# Dirac Dice

`2021-12-30`

Original Prompt ## Part 1

Part 1 here is… suspiciously straightforward. Let’s code it out!

First we’ll need a board and a die:

```
from itertools import cycle
BOARD = list(range(1, 10 + 1))BOARD_SIZE = len(BOARD)DIE = cycle(range(1, 100 + 1))
```

`cycle`

is an iterator that infinitely repeats its iterable. Perfect for our die that’s going to roll over and over as we “roll” it with the `next(DIE)`

function.

Next, we parse our input and store our players and their score:

```
import refrom dataclasses import dataclass
@dataclassclass Player: position: int score = 0
players = list( # pos - 1, because they give us a square on the board, not an index map(lambda pos: Player(int(pos) - 1), re.findall(r": (\d+)", self.input)))
```

Now, a little code trick. In Python, `bool`

is a subset of `int`

. Among other things, this means you can use `bool`

wherever you usually use an `int`

. In cases where you’ve a list with exactly 2 elements, you can easily swap the value of the bool to get the other item:

```
l = ['a', 'b']
index = False # eqiv to 0print(l[index]) # => 'a'
index = not indexprint(l[index]) # => 'b'
index = not indexprint(l[index]) # => 'a'
```

It’s sort of a dumb trick, but very convenient when you need to swap between 2 values concisely.

Anyway, we can use this for our loop:

```
total_rolls = 0player_turn = False # booleans are ints!while True: p = players[player_turn]
rolls = (next(DIE), next(DIE), next(DIE)) total_rolls += 3
p.position = (p.position + sum(rolls)) % BOARD_SIZE p.score += BOARD[p.position]
if p.score >= 1000: return total_rolls * players[not player_turn].score
player_turn = not player_turn
```

That should do it! I’m not sure part 2 won’t be *dramatically* worse on this day 21.

## Part 2

Welp. Those example values (~400 trillion) mean that it’s unlikely we’ll be able to re-use our part 1 code. We’ll have to think through a different way to model this data.

We’ll need to use *dynamic programming* a technique that breaks down a big, complex problem into a combination of smaller, solvable ones. The classic example of how to implement this is the Fibonacci sequence. Wikipedia has a great explanation of this, which I’ll summarize below.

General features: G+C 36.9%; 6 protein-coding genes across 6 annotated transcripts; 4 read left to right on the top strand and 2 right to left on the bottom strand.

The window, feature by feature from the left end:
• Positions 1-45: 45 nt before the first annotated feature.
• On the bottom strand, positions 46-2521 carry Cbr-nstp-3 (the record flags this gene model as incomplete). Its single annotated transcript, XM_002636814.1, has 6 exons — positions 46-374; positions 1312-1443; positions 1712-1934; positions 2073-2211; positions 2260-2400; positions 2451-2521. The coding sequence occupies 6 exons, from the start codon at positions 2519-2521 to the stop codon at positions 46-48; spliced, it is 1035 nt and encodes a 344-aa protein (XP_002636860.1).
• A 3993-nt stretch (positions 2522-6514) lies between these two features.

The Fibonacci sequence is a list of numbers where each element is the sum of the previous 2. So, it’s hard to know what the 10th number in that sequence is, since you have to know what the 8th and 9th are (and then need to know the 7th and 8th (and then need to know then 6th and 7th (and can you tell this is recursive?))).

The basic approach is simple:

`def fib(n) -> int: if n <= 1: return n return fib(n - 1) + fib(n - 2)`

But, we’re doing a lot of repeated work. If we call `fib(10)`

(to get the 10th element), then it calls:

`fib(9)`

+`fib(8)`

- (
`fib(8)`

+`fib(7)`

) + (`fib(7)`

+`fib(6)`

) - ((
`fib(7)`

+`fib(6)`

) + (`fib(6)`

+`fib(5)`

)) + ((`fib(6)`

+`fib(5)`

) + (`fib(5)`

+`fib(4)`

)) - …

We’ve still got many more layers to go, and we’ve already called `fib(6)`

four separate times (which will each spawn a whole tree of their own. But, every call to `fib(6)`

has the exact same answer. So, once we’ve called it once, why don’t we store the answer and just look it up any time we need it?

`answers = {0: 0, 1: 1}def fib(n) -> int: if n in answers: return answers[n] result = fib(n - 1) + fib(n - 2) answers[n] = result return result`

It’s the same basic algorithm, but we store the answer for each input so a given `fib(N)`

is only ever calculated once! This is a great tool to have in your arsenal any time you’re doing a function with a lot of identical work.

Today’s pt 2 follows a similar idea. Though there may seem like many games to play(and there are! trillions, in fact), there is a finite number of states a game can be in. Each player can be in one of 10 positions, and their score can only be one of 21 values, so a player is in one of `210`

states. With 2 players we have to multiply that by itself, so there are `44,100`

different states an active game can be in. Sounds much more manageable, right? If we cache the result of a given game state, we’ll be able to stop early.